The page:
Serious stuff, really.
Jonathan Katz at Bedlam Farm Journal has been carrying a pretty heavy load by being the point man on the controversy, almost entirely fabricated by those who know nothing about animals, over banning the Central Park carriage horses. (If animals needed psychologists, those horses would be happy; as Freud knew, love and work are the necessities for a sane life). In the last month, he lost two of his animals to old age and decrepitude. Only others who love animals (most Animal “Rights” people don’t know or love them, as has been obvious in this debate) will understand his grief. But, I am happy to report, he continues to think.
First, from one of his recent essays, “A Simonless World” (links aren’t working but you can find it on his blog) , a passage where he paused in his sorrow to contemplate the peculiar attitude that the culture seems to be making about animals these days:
“Last week, five or six people came up to me at different times and
told me about their dogs – this happens to me daily – and each one told
me their dogs were abused. I always ask why they say that, and they give
me reasons like this: the dog is afraid of moving lights, the dog is
afraid of men with big sticks, the dog is shy around loud noises, the
dog is afraid of trucks and buses.
“There are so many reasons why dogs might behave that way – breeding,
litter experience, issues with the mother, encounters with dogs and the
outside world. Abuse is actually the least likely for most dogs.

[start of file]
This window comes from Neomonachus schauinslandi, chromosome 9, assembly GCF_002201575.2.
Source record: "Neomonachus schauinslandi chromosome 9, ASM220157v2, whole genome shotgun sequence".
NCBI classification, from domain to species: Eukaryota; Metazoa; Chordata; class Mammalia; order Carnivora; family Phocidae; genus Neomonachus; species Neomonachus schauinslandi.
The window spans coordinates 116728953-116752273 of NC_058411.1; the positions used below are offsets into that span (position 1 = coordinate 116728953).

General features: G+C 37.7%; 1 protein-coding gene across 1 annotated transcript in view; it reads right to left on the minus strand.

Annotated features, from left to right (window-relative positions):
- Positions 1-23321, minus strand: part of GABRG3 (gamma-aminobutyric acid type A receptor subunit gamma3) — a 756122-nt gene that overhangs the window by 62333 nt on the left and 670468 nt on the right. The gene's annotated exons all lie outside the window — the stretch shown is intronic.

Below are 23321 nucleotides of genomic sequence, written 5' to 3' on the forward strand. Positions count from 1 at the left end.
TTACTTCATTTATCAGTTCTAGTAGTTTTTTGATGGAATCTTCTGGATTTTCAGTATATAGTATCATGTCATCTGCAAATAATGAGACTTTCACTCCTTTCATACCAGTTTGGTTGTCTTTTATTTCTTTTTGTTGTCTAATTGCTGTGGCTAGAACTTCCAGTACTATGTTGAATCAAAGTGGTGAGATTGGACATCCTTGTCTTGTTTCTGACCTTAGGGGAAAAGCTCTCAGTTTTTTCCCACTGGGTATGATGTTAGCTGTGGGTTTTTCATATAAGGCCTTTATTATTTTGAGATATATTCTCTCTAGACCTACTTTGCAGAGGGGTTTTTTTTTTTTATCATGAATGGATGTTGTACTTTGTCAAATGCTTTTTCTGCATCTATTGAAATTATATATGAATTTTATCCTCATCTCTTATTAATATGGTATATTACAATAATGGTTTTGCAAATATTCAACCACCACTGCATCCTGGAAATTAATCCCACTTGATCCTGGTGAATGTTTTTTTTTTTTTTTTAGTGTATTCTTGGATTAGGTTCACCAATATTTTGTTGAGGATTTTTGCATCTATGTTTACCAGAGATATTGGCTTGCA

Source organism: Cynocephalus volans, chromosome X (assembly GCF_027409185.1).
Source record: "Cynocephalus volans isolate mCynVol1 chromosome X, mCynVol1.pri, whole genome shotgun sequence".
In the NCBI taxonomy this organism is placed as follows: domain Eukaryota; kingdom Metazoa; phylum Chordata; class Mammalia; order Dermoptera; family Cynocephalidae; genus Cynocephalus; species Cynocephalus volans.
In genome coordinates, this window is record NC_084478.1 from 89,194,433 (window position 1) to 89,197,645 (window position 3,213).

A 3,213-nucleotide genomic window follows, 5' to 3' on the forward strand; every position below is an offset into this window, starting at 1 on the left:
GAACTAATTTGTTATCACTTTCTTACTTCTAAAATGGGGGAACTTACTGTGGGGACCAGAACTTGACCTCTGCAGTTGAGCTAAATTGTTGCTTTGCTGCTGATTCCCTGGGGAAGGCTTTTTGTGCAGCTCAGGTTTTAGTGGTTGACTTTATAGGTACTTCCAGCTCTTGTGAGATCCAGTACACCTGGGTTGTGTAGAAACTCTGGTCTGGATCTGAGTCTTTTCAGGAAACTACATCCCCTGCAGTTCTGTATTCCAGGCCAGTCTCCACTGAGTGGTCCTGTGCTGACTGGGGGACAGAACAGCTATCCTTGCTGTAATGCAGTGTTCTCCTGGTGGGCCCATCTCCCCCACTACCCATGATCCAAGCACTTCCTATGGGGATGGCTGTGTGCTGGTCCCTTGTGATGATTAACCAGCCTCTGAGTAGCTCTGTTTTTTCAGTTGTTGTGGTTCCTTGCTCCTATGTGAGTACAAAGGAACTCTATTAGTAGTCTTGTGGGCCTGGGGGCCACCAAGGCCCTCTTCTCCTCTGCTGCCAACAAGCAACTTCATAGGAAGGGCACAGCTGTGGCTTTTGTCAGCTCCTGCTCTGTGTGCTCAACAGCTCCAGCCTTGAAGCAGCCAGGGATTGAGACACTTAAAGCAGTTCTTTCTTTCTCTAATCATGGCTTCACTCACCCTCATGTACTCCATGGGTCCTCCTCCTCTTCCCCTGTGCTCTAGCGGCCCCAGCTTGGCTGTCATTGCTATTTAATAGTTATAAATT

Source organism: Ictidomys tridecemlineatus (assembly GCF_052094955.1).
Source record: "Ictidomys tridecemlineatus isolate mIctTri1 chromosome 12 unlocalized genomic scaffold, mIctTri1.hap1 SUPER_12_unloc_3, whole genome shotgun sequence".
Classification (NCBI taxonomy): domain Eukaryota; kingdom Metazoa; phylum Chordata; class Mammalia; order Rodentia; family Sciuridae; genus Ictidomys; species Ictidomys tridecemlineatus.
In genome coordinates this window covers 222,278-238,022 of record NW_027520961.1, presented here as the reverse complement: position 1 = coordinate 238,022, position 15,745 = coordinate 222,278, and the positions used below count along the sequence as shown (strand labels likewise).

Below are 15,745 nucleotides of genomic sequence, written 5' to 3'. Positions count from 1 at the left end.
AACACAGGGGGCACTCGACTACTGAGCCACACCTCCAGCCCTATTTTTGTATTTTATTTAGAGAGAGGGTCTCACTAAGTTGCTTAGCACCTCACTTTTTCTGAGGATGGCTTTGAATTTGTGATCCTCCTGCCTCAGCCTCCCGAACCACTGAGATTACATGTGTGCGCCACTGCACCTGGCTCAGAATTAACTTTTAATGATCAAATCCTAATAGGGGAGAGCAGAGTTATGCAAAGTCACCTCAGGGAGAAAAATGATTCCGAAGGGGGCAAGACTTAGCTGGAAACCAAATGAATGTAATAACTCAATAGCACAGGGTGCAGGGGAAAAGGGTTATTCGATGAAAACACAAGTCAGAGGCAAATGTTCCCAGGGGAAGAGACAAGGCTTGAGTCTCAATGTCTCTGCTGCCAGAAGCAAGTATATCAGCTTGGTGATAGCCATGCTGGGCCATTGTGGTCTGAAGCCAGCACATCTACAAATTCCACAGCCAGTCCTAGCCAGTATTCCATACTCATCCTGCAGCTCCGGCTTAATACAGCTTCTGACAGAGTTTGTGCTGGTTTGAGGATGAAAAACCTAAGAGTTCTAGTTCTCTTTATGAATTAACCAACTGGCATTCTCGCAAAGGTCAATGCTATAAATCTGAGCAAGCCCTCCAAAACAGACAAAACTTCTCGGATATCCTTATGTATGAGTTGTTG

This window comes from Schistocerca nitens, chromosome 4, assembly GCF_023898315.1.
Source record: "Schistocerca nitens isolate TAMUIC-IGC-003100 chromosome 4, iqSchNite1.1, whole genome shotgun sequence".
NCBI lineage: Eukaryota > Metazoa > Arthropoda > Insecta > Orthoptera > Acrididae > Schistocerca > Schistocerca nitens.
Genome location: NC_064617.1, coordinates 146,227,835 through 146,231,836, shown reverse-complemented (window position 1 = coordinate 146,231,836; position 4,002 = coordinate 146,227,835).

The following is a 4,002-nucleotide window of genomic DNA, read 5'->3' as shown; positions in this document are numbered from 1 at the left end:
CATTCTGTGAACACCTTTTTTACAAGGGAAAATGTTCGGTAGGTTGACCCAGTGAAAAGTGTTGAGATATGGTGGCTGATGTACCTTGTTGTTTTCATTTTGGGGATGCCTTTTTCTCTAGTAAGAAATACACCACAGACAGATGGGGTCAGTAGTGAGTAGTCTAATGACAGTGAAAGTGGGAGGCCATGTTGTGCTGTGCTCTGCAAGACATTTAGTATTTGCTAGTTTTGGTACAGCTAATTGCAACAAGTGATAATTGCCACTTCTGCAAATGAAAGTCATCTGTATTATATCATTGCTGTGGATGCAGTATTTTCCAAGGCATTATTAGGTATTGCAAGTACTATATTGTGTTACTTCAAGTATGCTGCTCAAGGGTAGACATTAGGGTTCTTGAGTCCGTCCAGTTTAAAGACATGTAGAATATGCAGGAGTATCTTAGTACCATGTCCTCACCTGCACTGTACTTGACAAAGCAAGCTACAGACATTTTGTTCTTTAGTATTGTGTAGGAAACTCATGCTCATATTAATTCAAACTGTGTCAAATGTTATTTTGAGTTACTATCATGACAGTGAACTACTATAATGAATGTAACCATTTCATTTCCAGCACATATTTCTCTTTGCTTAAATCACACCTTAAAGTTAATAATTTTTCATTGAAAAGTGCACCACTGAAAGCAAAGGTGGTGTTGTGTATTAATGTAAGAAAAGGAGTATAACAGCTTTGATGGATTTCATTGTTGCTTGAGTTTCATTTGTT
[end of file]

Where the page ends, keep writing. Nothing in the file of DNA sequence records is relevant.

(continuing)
“Something in the life of contemporary Americans calls them to need to
see animals as abused and piteous and dependent creatures. I think it
makes us feel valued, worthy, even superior to other people. We are a
fragmented, tense and disconnected people in many ways, animals give us
something to feel better about. Abuse is real, it is a crime, but I
sometimes think it seems that every dog in America was abused, and I am
always drawn to wonder why it is that people need to take ordinary
animal behavior and transform it into narratives of human cruelty and
mistreatment… We no longer see them as
partners, but as pathetic wards and helpless beings. I don’t think it
is good for animals to view them through such a narrow prism.”
The late philosopher and dog trainer (and poet) Vicki Hearne used to say that Animal Rights activists could only envision two roles for animals: cute and abused. In the intervening years I can see a second: dead. GRATEFUL dead, and I don’t mean the band. There is a little philosophical movement lurking about that scares the crap out of me, that says with Jeremy Bentham and certain odd Buddhists that absence of suffering is paramount, that things like carnivory must be remedied, and if it isn’t then everything from re- engineering carnivores’ genomes to ending our species to ending life is justified. I do suspect they are a small group, but I hope they never get hold of a weaponized virus…
Again, my old post defending coursing dogs, or any dog with a job, might be worth a look. As is this surprisingly sympathetic portrait of coursing coyotes in Oklahoma from the NYT. Of course, people are trying to shut that down too, as they did the legal wolf hunt with hounds in Wisconsin. Look at the contrast the clever NYT writer made between the solicitous hunters, who like most of us sustain large vet bills every year, and the AR activist who claims we leave wounded dogs in the field to die (yeah, I know that is unbelievable…)
And a slight swerve: an essay by an anti –gunner who admits without condescension that there are enormous divisions between people of good will over guns, even in Sandy Hook families that lost members to that crazed shooter, and castigates the familiar anti- gun tropes that insist all Americans want gun control or, worse, that those of us who oppose it are ignorant, bigoted, etc– name your cliche, and see that ass Liam Neeson, who has probably made more money off at least the image of guns than I have. I do not agree with her, but I get the sense we could have a conversation…
Ancient coursing dog photo: